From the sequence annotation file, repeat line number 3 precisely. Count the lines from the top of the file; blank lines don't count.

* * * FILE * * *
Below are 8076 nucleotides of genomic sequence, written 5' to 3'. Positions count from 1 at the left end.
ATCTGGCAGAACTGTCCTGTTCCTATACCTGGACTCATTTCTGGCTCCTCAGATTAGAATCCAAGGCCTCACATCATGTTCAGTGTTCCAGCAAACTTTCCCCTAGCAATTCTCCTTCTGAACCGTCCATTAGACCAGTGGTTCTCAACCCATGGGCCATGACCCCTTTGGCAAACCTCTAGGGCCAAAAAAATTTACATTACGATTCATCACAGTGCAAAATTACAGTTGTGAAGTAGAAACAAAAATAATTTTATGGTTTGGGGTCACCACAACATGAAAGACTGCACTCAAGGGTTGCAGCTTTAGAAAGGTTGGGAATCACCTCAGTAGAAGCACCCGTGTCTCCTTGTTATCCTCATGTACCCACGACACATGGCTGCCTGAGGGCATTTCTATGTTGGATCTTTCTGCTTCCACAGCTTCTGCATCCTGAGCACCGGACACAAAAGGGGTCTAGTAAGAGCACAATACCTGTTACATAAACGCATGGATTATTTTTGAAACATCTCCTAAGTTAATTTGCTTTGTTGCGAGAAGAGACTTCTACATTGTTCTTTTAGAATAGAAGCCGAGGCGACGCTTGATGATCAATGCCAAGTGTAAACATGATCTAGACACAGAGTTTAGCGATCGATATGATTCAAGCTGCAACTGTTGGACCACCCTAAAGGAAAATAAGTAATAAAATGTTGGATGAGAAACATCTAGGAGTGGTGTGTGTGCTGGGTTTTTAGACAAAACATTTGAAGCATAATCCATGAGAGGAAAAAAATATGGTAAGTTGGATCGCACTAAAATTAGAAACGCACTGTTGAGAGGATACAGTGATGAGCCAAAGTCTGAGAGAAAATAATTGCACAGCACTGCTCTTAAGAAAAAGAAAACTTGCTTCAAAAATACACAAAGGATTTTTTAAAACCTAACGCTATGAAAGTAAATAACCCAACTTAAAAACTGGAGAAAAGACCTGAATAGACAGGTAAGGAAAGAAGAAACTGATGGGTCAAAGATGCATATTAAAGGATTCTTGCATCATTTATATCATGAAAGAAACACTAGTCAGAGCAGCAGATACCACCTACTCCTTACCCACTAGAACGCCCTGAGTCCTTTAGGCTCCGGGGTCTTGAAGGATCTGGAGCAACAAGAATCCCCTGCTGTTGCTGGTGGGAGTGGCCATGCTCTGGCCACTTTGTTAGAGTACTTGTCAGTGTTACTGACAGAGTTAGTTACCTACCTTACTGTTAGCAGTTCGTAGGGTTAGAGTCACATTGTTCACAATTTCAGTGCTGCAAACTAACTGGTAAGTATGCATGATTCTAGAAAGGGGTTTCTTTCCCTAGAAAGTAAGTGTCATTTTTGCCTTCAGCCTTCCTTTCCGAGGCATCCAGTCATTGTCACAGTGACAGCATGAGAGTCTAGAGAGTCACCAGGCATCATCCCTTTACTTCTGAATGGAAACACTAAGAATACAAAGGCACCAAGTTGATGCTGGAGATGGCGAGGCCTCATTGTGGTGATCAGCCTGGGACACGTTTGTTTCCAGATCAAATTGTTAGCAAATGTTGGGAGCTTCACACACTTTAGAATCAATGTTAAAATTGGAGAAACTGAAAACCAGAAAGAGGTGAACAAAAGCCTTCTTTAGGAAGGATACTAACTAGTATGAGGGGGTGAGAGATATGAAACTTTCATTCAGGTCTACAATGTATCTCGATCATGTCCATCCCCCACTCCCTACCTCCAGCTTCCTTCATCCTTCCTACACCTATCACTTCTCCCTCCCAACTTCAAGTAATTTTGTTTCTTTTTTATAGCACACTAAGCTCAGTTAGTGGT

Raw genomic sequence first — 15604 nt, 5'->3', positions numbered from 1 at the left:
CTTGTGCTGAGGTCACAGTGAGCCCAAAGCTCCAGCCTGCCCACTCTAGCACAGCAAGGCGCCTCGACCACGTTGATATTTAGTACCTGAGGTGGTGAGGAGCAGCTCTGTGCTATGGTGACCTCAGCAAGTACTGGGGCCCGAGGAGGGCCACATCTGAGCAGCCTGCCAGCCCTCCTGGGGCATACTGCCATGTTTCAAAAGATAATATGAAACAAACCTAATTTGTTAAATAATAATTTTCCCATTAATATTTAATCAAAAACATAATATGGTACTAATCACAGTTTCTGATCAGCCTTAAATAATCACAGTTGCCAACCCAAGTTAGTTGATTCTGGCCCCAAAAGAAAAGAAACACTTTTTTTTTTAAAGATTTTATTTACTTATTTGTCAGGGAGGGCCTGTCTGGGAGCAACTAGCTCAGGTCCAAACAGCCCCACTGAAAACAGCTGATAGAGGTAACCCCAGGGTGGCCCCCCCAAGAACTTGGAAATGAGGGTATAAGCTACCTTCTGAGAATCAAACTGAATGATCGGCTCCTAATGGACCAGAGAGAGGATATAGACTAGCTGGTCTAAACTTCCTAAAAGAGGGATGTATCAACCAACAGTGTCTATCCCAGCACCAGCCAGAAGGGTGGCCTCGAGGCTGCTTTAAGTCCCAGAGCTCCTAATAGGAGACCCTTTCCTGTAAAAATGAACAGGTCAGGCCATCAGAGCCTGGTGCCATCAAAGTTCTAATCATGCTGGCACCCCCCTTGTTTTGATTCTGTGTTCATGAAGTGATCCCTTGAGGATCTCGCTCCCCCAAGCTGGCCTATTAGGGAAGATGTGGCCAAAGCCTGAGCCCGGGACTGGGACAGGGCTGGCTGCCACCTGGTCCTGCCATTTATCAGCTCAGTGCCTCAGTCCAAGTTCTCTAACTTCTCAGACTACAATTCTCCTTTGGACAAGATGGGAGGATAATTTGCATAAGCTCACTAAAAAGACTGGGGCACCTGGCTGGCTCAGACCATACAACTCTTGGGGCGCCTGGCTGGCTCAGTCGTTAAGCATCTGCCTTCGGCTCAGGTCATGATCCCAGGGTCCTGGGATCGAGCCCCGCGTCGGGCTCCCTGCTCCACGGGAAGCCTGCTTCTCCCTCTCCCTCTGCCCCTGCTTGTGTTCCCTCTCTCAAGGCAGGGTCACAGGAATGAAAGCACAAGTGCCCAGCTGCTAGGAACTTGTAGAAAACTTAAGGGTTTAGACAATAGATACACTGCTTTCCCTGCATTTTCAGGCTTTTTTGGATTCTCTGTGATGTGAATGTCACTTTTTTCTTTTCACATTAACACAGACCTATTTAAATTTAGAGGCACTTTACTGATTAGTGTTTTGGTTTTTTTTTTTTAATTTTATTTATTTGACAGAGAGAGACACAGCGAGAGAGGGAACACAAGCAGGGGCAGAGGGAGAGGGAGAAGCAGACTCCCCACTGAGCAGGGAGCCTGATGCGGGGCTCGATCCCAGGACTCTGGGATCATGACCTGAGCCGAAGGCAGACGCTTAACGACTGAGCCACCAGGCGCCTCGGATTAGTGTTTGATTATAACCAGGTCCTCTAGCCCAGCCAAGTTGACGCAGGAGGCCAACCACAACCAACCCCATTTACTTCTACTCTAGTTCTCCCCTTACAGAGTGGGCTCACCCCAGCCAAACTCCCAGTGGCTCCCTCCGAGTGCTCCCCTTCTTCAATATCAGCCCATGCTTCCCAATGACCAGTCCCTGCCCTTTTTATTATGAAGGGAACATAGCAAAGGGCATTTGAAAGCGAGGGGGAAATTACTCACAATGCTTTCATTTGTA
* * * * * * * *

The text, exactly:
Raw genomic sequence first — 15604 nt, 5'->3', positions numbered from 1 at the left: